"I suddenly had free will. I stopped going to the gym, was eating out at restaurants and fast food chains consistently and suddenly I found myself at 515 pounds," Mead tells Action News. "I was just getting bigger and bigger."
Mead visits Philadelphia this week, promoting Nutrisystem, the eating plan which kick-started his weight loss. He hopes to inspire others to start their journey.
The 23-year-old says family members, especially his mother and grandmother, encouraged him to lose weight and get healthier for years, but like so many other people, he failed time and again. They all made it sound so easy, he'd think to himself.
Prepping meals took more time and patience than Mead could give, and he couldn't stick to diets. His weight dragged down even the simplest tasks.
"I came home from college and couldn't even put on my own shoes. I would ask my younger brothers to help me with my socks," Mead recalls. "I would lie and tell them my legs hurt, but in reality I couldn't bend over because my stomach was in the way."
He finally had to confront his weight, after being at a magic show while on a family vacation to Virginia.
"I suddenly felt short of breath, my mouth was swollen and I truly thought I was having a heart attack. The ambulance took me to the ER and they couldn't even find a vein to draw my blood," says Mead.
In the ER, his father put it bluntly, "We don't want to have to bury our child."
When he went back to college, Mead's mother signed him up for Nutrisystem, but he initially wasn't going to follow the plan. With his father's words echoing in his head, he decided to try it.
Although still too embarrassed to go to the gym for workouts, Mead did begin exercising in the extra space of the handicapped bathroom.
"After using the step stool in the bathroom for cardio, running in circles and shadowboxing in the mirror, I was down to 470 pounds within a month."
Eventually, he got into the gym, speeding up the weight loss and toning his body. And 227 pounds lighter, Mead has now shifted his focus to how he feels and how his clothes fit.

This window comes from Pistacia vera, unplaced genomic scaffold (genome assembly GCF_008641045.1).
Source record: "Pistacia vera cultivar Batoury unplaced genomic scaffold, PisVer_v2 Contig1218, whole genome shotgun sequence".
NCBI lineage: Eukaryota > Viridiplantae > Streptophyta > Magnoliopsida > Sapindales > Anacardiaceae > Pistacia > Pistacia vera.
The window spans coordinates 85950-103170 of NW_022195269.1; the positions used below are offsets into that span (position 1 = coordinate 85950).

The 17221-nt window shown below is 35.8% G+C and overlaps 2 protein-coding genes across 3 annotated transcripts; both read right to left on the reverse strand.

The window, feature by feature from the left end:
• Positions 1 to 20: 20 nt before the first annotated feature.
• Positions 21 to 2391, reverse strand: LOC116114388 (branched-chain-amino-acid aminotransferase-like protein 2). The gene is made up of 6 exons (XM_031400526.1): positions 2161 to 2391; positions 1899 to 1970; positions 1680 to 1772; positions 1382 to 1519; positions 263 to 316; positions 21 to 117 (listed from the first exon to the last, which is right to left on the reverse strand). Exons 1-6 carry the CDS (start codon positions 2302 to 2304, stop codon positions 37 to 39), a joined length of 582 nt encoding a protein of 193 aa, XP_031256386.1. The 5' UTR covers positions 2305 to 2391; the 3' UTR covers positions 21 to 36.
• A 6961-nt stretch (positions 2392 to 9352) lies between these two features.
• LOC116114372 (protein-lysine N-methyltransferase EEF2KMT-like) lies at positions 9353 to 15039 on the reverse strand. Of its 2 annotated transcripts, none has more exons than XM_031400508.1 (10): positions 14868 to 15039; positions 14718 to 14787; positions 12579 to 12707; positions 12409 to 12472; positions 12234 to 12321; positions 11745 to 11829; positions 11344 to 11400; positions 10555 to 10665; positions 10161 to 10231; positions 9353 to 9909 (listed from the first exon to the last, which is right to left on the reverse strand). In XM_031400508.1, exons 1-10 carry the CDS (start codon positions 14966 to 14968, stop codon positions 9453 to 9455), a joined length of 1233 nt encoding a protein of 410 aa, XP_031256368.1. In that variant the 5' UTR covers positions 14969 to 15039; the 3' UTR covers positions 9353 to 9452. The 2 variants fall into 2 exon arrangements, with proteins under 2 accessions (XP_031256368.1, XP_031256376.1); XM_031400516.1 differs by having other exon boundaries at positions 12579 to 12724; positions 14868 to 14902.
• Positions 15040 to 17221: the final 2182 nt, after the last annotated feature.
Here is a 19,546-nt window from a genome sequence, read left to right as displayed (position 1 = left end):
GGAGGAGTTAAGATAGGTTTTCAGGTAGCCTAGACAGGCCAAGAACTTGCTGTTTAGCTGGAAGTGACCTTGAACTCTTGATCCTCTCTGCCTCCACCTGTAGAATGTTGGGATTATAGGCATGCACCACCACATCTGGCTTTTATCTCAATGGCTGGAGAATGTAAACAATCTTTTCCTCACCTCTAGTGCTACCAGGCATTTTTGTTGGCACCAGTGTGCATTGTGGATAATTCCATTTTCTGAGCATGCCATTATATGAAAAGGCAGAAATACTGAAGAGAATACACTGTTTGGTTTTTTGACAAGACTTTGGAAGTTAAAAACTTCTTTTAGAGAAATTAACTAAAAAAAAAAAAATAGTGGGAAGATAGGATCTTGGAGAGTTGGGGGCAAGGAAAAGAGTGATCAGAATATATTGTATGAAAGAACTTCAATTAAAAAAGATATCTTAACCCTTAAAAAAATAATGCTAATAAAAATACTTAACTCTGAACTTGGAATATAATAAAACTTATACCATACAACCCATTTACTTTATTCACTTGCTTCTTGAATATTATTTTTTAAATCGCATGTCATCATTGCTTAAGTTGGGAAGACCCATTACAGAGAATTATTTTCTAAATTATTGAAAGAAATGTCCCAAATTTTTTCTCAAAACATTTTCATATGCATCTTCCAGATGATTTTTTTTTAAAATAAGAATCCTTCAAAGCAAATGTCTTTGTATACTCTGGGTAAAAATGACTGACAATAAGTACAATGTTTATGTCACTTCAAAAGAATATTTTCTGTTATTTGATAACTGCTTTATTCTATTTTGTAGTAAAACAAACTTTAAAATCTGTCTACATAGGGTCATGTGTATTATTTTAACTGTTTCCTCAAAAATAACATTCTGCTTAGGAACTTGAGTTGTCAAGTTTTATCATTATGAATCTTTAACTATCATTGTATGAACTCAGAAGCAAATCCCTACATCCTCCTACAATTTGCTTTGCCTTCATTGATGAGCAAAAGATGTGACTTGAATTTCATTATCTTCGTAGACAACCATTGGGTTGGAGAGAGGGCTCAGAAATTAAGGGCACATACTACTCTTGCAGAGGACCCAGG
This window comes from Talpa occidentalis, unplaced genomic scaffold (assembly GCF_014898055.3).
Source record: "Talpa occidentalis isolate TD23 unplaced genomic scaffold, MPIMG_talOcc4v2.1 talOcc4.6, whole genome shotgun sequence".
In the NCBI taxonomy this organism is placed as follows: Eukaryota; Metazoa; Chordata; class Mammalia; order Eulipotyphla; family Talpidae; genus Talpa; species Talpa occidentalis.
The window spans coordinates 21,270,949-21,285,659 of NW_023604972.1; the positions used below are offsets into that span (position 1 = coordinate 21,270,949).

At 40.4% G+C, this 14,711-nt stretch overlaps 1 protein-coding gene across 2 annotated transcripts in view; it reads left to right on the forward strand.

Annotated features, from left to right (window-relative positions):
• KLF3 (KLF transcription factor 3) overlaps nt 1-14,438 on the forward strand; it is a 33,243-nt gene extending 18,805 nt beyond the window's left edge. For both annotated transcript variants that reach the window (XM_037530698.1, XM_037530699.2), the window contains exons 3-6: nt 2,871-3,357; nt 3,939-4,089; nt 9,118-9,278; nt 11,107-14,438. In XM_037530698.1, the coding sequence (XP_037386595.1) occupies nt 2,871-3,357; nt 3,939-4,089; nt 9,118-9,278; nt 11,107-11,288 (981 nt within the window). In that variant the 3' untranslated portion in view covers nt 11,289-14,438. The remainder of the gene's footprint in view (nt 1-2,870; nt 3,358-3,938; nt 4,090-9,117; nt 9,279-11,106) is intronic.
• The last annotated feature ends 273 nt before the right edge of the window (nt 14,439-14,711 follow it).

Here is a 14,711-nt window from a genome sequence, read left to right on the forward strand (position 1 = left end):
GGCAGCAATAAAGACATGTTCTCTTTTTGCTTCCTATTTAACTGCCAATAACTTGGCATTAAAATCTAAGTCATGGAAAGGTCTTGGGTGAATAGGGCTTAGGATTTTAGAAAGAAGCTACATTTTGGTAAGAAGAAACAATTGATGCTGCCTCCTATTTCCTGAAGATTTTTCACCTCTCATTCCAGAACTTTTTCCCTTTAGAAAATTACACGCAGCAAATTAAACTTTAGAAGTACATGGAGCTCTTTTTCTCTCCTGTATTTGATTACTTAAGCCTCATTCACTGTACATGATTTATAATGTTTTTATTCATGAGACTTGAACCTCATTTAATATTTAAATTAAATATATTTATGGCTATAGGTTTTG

Programmed meal plans can help "kickstart" a major weight loss like Mead's, says Maryellen Carrigan, a nutrition coach at Life Time Athletic in Princeton, N.J.
And quick results can help build confidence that you can make this life change.
For some people, the little or no thinking and absence of calorie counting can be good, Carrigan says.
But she urges caution that programmed meal plans are usually "drastic programs" that don't fully address the poor food choices which get people into weight problems in the first place.
"They don't give you any of the tools you need to help you cook," she notes.
Carrigan also notes there's not enough fresh food and a high level of processed food in most plans.
"While it sounds good to have pizza, brownies, and other treats in the plans, that can send a bad message," warns Carrigan.
At some point, she says, people need the education to turn the weight loss into a permanent lifestyle change.
Nutrisystem helps its clients along with support tools, such as the NuMi app, and The Leaf, a blog with nutrition, fitness, and lifestyle tips.
Mead has now shifted his life onto a healthier track.
"I can't even remember how I used to look when I see myself in the mirror now,": he notes.
His big indulgence is paying it forward to help others struggling with their weight.
"If I see someone in the gym who is overweight, I make sure I go up to them and provide some words of encouragement," said Mead. "I didn't have anyone who did that for me in the gym and I honestly wish I did."
He wants everyone to know they can achieve their weight loss goals the same way he achieved his.